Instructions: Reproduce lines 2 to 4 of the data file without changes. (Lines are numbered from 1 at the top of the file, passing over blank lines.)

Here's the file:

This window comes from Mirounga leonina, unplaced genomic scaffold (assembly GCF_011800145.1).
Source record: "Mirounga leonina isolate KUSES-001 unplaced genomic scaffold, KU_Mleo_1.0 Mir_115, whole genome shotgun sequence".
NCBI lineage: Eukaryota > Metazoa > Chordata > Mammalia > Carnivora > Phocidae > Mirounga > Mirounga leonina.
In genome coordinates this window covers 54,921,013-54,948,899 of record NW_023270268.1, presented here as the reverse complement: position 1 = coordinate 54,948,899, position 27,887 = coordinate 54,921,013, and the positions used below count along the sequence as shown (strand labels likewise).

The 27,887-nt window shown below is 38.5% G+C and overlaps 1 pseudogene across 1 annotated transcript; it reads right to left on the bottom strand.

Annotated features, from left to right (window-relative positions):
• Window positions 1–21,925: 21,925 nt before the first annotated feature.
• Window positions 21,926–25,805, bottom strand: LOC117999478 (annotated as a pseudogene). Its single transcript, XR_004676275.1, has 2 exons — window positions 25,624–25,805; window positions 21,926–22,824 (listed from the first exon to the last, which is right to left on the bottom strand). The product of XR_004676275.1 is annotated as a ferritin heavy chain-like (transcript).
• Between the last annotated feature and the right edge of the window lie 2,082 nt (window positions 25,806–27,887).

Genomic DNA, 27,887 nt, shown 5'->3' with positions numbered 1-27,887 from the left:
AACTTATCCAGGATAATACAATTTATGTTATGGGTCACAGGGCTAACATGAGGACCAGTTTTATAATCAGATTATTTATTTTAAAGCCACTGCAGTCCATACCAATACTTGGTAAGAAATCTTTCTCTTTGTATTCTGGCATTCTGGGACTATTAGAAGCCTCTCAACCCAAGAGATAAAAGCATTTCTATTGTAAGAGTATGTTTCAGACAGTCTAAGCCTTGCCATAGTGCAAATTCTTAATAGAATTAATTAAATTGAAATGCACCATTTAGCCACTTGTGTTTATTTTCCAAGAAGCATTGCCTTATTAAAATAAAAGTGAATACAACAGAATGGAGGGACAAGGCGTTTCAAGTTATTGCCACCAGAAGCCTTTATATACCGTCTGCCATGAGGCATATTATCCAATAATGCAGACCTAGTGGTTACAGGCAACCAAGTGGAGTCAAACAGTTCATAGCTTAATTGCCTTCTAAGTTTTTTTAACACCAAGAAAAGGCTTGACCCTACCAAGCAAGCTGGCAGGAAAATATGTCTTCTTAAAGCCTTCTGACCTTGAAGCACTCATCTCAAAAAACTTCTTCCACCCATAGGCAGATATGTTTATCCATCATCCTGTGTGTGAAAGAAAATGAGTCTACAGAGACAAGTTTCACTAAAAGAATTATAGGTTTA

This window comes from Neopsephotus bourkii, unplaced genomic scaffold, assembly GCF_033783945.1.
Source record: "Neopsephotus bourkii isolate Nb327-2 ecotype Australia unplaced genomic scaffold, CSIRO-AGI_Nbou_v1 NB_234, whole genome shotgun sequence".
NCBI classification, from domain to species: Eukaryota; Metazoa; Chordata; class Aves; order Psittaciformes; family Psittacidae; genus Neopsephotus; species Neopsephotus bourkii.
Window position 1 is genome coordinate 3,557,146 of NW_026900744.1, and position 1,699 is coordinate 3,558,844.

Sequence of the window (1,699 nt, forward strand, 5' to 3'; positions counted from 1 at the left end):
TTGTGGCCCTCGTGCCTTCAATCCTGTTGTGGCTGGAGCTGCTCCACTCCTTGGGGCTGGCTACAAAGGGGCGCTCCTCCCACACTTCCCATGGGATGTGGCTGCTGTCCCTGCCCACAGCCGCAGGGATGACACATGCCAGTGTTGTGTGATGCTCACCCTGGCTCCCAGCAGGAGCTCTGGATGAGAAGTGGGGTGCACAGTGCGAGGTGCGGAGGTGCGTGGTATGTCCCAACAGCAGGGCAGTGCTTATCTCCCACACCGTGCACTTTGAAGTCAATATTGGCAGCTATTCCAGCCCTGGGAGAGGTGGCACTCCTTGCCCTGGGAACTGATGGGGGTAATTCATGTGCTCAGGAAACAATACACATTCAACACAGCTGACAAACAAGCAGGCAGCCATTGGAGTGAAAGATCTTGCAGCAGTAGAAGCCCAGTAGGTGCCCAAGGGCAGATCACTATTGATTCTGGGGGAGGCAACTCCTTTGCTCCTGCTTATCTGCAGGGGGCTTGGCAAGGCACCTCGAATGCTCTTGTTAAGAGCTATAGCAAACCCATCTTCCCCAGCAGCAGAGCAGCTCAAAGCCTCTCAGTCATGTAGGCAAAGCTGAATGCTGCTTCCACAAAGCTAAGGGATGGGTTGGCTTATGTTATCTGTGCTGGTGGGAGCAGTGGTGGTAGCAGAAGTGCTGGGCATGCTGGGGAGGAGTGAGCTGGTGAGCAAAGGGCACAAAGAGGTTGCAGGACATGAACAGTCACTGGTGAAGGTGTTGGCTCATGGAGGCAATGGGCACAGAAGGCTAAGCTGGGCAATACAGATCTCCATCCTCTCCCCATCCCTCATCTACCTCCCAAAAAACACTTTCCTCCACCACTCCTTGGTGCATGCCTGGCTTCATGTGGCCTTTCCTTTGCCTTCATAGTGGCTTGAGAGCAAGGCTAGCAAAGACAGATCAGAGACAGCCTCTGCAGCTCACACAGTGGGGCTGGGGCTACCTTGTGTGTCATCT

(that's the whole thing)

Source record: "Mirounga leonina isolate KUSES-001 unplaced genomic scaffold, KU_Mleo_1.0 Mir_115, whole genome shotgun sequence".
NCBI lineage: Eukaryota > Metazoa > Chordata > Mammalia > Carnivora > Phocidae > Mirounga > Mirounga leonina.
In genome coordinates this window covers 54,921,013-54,948,899 of record NW_023270268.1, presented here as the reverse complement: position 1 = coordinate 54,948,899, position 27,887 = coordinate 54,921,013, and the positions used below count along the sequence as shown (strand labels likewise).